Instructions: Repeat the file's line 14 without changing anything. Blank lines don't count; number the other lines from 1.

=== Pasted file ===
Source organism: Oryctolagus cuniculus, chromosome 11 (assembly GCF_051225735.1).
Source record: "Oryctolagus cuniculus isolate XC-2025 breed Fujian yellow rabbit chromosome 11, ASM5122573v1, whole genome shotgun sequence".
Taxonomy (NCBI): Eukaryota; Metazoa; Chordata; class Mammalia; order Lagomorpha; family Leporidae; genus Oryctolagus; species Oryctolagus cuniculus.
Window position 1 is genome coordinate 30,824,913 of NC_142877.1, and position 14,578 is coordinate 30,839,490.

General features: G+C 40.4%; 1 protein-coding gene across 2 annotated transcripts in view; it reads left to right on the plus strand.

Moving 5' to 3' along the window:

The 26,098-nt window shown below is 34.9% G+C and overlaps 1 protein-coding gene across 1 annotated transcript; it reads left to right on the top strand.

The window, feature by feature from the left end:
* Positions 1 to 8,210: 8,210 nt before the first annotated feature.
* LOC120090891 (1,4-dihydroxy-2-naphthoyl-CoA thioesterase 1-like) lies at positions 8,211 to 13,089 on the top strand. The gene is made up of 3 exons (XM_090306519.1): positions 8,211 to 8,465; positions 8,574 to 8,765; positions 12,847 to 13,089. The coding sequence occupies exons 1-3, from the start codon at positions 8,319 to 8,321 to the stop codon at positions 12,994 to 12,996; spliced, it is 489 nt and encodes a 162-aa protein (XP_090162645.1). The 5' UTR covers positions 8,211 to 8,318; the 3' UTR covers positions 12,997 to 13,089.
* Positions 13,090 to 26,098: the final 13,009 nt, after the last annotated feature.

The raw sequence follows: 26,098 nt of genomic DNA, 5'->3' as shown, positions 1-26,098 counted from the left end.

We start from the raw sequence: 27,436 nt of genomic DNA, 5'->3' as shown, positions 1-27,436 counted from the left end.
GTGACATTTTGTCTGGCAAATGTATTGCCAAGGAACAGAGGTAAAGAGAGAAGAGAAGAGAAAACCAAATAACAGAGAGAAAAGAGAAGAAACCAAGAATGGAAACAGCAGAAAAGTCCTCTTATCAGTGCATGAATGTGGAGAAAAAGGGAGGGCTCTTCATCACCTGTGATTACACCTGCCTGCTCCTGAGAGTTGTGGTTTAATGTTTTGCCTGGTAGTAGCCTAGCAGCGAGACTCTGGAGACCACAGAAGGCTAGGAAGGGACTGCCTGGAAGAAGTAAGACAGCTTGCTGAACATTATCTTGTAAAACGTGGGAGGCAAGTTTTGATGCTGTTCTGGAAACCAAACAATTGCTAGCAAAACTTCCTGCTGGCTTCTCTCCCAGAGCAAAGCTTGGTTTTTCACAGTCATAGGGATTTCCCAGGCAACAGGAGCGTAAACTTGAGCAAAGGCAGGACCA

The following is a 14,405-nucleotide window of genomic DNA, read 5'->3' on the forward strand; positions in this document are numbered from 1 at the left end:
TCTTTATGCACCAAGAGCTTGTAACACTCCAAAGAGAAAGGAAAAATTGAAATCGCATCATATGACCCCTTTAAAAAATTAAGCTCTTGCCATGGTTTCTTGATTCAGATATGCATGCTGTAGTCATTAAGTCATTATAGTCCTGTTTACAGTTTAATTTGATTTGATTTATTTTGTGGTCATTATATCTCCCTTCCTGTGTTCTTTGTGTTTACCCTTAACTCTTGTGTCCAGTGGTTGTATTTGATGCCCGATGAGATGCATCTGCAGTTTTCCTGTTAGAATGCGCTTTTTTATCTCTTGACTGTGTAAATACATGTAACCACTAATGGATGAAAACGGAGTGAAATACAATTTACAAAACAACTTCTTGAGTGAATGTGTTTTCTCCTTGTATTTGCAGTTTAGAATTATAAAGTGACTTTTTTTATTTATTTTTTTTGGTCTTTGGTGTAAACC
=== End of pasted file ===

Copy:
GTGACATTTTGTCTGGCAAATGTATTGCCAAGGAACAGAGGTAAAGAGAGAAGAGAAGAGAAAACCAAATAACAGAGAGAAAAGAGAAGAAACCAAGAATGGAAACAGCAGAAAAGTCCTCTTATCAGTGCATGAATGTGGAGAAAAAGGGAGGGCTCTTCATCACCTGTGATTACACCTGCCTGCTCCTGAGAGTTGTGGTTTAATGTTTTGCCTGGTAGTAGCCTAGCAGCGAGACTCTGGAGACCACAGAAGGCTAGGAAGGGACTGCCTGGAAGAAGTAAGACAGCTTGCTGAACATTATCTTGTAAAACGTGGGAGGCAAGTTTTGATGCTGTTCTGGAAACCAAACAATTGCTAGCAAAACTTCCTGCTGGCTTCTCTCCCAGAGCAAAGCTTGGTTTTTCACAGTCATAGGGATTTCCCAGGCAACAGGAGCGTAAACTTGAGCAAAGGCAGGACCA